The Skinny Epidemic

Celeste Post, A&E Editor

Every year, it gets worse and worse. As summer 2013 looms round the corner I can safely say this is the worse season yet of the “skinny” epidemic. It started in January with the first “shed of the holiday weight!” articles popping up in every magazine.


The target crowd of this horrible dilemma is getting younger and younger every year, and this year is no different,  even Disney is hopping on this bandwagon!


The most recent incident is the induction of Disney movies Princess Merida of Brave as the 11th Disney princess, but with that induction came a makeover that didn’t necessarily please the crowds.


The new makeover slims the princess, gives her more doe-like eyes, and tames her red curls. Her skin tone is made almost a luminescent white and the very dress she hated in the movie gives the sexy illusion of being off the shoulders. She is also stripped of her iconic bow and arrow weapon.


Disney has since apologized for the re-animation and stated that its intention was never to “sexify” Merida.


But the issue is still clear: The image of skinny, perfect and pretty is being projected to younger audiences all around the world.


In a book titled “The New Rules of Retail” Abercrombie and Fitch CEO Mike Jeffries was quoted by the author “ ’he doesn’t want larger people shopping in his store. He wants thin and beautiful people. He doesn’t want his core customers to see people who aren’t as hot as them wearing his clothing. People who wear his clothing should feel like they’re one of the ‘cool kids.’ ”


And in an interview with Salon magazine, Jeffries admitted that his brand doesn’t target all shapes and sizes, saying “A lot of people don’t belong [in our clothes], and they can’t belong. Are we exclusionary? Absolutely.”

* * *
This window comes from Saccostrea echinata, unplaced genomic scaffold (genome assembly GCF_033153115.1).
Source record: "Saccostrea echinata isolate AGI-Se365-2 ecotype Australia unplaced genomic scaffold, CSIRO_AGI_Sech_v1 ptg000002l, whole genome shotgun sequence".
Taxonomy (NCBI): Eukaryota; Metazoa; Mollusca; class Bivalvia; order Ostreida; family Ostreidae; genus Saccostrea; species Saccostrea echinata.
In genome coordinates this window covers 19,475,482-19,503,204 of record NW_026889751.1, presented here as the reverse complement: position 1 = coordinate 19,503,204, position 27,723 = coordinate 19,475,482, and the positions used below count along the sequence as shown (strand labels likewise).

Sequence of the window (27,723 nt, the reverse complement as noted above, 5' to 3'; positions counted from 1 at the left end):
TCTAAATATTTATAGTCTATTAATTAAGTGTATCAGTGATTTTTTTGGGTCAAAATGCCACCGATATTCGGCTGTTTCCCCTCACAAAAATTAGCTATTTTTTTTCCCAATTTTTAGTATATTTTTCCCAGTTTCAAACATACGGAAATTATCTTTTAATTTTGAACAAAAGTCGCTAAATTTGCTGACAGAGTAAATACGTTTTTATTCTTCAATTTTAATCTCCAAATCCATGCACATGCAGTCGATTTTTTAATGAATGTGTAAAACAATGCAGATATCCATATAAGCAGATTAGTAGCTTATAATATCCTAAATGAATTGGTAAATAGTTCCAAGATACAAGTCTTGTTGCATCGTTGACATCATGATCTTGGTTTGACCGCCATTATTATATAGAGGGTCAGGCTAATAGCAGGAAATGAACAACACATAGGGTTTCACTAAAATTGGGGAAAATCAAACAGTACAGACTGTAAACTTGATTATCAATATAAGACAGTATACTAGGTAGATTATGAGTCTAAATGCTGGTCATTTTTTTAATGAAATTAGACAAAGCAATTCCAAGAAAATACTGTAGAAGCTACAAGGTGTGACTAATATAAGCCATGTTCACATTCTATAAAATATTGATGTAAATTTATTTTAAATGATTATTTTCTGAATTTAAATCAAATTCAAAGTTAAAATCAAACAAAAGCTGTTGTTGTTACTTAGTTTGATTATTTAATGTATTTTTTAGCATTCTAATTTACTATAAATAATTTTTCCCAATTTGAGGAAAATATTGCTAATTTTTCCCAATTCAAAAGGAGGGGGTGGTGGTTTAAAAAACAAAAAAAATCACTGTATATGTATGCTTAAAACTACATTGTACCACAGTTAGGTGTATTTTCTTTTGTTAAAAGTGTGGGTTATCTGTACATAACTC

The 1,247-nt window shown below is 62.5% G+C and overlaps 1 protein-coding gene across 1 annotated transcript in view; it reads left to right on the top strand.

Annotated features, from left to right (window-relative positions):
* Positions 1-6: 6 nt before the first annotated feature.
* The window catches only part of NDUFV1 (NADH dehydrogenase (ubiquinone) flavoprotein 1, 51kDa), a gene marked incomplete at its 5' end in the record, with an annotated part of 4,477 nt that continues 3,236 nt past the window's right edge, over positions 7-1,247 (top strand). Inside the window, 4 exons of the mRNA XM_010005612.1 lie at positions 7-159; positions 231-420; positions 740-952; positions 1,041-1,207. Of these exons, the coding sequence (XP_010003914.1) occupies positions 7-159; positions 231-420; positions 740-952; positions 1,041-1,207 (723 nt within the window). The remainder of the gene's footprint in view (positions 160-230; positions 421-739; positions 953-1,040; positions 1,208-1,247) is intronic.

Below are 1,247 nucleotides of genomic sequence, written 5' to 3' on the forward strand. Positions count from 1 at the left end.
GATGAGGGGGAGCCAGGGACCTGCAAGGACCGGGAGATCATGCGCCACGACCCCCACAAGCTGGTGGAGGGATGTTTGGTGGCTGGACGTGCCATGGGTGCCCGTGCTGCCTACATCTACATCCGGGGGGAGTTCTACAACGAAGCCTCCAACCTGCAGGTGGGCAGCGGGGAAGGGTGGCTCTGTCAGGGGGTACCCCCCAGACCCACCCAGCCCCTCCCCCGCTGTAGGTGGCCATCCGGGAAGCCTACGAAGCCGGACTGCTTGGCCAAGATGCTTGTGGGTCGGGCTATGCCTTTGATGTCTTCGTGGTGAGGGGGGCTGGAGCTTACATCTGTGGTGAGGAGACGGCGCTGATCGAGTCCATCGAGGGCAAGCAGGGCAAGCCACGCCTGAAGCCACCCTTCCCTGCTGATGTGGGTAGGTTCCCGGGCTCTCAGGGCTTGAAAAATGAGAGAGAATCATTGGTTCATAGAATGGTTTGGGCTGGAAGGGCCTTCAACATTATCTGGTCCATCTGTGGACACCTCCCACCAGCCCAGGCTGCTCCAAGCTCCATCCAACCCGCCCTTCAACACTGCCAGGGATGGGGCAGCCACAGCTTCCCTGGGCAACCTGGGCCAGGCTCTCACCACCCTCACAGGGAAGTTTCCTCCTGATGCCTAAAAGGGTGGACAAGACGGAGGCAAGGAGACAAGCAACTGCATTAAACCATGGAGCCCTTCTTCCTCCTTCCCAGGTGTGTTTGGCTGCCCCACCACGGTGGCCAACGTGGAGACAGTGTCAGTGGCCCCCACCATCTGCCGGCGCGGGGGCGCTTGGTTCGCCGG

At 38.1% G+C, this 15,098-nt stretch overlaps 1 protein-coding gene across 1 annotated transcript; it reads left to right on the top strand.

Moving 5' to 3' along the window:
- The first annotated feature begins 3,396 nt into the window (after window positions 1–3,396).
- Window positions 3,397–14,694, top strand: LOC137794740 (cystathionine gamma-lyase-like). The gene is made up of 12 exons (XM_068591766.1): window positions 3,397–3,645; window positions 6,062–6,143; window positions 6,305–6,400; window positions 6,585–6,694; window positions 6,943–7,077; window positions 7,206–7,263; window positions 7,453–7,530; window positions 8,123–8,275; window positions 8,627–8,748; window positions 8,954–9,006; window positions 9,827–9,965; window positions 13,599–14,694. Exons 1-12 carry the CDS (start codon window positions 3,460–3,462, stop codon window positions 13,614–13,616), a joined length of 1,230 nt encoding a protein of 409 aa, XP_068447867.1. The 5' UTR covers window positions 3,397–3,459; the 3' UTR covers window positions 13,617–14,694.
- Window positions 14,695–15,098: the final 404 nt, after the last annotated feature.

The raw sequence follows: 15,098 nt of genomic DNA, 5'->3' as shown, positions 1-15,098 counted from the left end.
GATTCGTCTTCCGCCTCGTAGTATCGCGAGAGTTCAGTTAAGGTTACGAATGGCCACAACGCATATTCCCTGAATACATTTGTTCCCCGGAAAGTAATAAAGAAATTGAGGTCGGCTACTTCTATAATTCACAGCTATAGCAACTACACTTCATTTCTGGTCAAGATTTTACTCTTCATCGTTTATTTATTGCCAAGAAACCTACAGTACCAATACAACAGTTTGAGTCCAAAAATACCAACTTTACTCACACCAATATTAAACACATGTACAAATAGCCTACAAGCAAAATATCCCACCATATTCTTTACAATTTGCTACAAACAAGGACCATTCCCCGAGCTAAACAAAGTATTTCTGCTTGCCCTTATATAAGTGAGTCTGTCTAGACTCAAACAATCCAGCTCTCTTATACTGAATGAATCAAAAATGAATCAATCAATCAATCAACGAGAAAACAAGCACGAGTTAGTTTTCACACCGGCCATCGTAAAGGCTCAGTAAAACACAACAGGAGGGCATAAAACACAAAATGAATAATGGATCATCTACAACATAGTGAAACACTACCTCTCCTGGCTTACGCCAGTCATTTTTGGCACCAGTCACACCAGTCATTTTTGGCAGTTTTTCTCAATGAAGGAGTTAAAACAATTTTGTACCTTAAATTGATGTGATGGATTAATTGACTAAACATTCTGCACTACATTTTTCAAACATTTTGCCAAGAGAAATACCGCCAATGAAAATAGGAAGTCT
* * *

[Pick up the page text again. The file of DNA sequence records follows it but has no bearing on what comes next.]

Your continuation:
Even though the company has since sent out an apology for the 2006 comments, the effect is still the same craze of “I need to be skinnier” “I need to be thinner” “I need to fit into that size”


What is the point of this skinny craze?


These days I go to the gym to be healthy. Not to lose weight. I am a healthy 18-year-old young woman, and my doctor recommended physical exercise, as it is recommended for many other people as well. It is NOT recommended however, for the 12-years-old and under prepubescent children I see at the gym pinching their non existent belly flab and hitting weight machines that can’t even adjust to their small, under-aged frames.


Being skinny is overrated. Yes my thighs touch; yes they jiggle, as do other parts of my body. And I’m very proud of that. And let’s be honest: we are humans, our bodies are meant to store fat, our bodies are meant to gain weight in the winter months and will naturally shed it during the summer months. Anyone who is purely and solidly muscle is not healthy. So like the new Abercrombie spoof add suggests, celebrate your body. Let’s put a stop to the “Skinny Epidemic” , before we start seeing 5-year-olds stepping on scales and skipping meals.